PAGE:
“A veteran goes and serves and does what the country asks them to do,” the congressman said. “But when they come back they’re made to jump through these hoops and to wait in line for disability benefits.”

Simon Heine served three tours in Iraq as a tank mechanic before he was discharged with severe post-traumatic stress disorder.

His wife quit college so she could figure out how her four children could live on less than $1,000 a month. Eventually, she moved the family of six into an Operation Homefront apartment so they could finish navigating the bureaucracy and wait out the arrival of Social Security and VA benefits.

“It is like giving you a car and taking the steering wheel off. They say, `There is the gas and the brake. Just go straight,’ and hopefully, you are going in the right direction,” Heine said.


On the Net: Operation Homefront:

Veterans in homeless shelters.  I thought we pledged as a Country to treat these wounded better than those from VietNam?

June 15, 2008

Nothing to Fear but Fear Itself

He did great.  The three of us discussed how he felt that morning.  Funny, he thought the teacher would make him even if Mommy said no.  He’s really terrified of her (I’m not a fan either).  So, in the end I reminded him that Mommy always keeps her promises, Daddy does too (we do – Love & Logic pays off), and he decided to participate with the caveat that he could come sit with us if he wanted to.

I have to say Kindergarten graduation was really cute and yes, I got teary.  They introduced themselves, sang some songs, showed a slide show with music, and each got their ‘diploma’.  He was really getting into a couple of the songs.  He looked over at me lots of times and I gave big thumbs up.  10,000 watt smile from him each time and a giant run over and gave me a jumping hug after.  Wonderful.  The kids had all done artwork that they posted, including one behind each chair that showed four things they remember about Kindergarten.  Our son had 1) Playing with his friends outside 2) Playing at lunchtime, 3) Playing with choices and 4) Kindergarten rehearsal.  Note the dominant word “Playing”.  Definitely not an anti-social kid, even for all his performance shyness.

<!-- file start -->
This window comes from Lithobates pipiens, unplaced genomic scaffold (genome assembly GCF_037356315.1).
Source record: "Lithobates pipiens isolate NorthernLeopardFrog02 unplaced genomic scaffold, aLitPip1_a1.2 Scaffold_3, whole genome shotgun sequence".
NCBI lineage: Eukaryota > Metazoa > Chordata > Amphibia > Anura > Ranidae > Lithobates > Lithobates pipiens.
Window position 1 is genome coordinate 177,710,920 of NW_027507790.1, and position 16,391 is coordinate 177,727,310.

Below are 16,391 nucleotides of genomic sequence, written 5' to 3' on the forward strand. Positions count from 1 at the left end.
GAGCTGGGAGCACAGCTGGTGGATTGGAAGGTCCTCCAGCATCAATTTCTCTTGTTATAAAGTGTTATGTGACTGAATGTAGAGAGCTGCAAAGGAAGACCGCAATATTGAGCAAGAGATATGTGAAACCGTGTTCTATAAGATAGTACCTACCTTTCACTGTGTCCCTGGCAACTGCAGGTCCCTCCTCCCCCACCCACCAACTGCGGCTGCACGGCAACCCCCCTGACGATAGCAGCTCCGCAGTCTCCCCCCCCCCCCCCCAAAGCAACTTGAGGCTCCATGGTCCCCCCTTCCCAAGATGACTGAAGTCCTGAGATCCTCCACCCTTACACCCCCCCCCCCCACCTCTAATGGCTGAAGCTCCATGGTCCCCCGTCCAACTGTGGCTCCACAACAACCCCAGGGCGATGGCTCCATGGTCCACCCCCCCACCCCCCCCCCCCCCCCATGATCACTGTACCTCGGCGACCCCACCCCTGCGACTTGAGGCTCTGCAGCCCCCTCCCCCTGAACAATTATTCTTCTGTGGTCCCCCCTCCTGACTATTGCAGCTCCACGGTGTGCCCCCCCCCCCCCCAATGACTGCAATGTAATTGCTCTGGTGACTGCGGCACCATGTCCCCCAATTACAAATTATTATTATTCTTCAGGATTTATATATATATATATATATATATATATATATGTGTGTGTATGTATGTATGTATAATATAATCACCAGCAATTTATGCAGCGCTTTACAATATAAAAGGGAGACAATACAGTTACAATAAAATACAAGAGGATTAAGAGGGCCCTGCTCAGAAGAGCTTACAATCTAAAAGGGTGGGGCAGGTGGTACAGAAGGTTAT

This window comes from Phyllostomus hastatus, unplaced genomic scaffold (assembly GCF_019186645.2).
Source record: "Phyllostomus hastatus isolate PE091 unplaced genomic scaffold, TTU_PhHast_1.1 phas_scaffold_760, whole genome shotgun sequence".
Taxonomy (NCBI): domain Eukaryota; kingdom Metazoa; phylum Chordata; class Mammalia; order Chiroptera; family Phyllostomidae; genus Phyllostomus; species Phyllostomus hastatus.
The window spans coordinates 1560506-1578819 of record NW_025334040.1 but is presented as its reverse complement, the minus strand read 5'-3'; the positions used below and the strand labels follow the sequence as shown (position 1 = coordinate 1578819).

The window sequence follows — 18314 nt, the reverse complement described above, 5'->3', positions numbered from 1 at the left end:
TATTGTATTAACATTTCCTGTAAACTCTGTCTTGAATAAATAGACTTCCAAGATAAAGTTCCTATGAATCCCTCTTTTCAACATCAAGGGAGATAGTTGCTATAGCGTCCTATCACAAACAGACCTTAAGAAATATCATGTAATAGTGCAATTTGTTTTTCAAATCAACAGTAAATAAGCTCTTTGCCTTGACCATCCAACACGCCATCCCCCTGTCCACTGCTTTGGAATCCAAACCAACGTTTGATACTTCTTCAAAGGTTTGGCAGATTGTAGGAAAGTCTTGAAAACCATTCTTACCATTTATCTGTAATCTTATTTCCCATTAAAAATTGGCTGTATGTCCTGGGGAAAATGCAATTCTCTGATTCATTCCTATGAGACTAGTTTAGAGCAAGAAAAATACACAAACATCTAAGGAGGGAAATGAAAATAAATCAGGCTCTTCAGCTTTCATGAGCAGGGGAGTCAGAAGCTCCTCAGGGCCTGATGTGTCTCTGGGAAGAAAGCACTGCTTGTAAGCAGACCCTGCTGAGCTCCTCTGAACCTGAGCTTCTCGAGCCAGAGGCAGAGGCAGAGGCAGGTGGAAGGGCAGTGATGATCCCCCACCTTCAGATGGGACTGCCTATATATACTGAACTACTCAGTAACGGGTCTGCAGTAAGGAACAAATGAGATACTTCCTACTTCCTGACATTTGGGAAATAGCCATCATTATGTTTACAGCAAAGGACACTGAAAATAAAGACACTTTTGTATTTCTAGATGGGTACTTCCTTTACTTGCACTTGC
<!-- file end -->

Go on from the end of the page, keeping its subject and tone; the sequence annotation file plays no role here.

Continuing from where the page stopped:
Then, of course, off to the post-graduation party (yes, even in kindergarten).  6 hours of playing.  Heaven.

June 13, 2008

Performance Anxiety

Filed under: Uncategorized — table9 @ 10:05 am
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Today my son ‘graduates’ from Kindergarten. They’re doing a ceremony where the kids sing some songs, do some sign language, French, and Spanish, and show their artwork. When I was young, we didn’t do this, you just finished kindergarten, had a little class party, and went home to play with the neighborhood kids for the summer. I think they do this now as a way of proving to the parents that the boatloads of dollars we’ve spent to put our kids in this school were worth it. OK.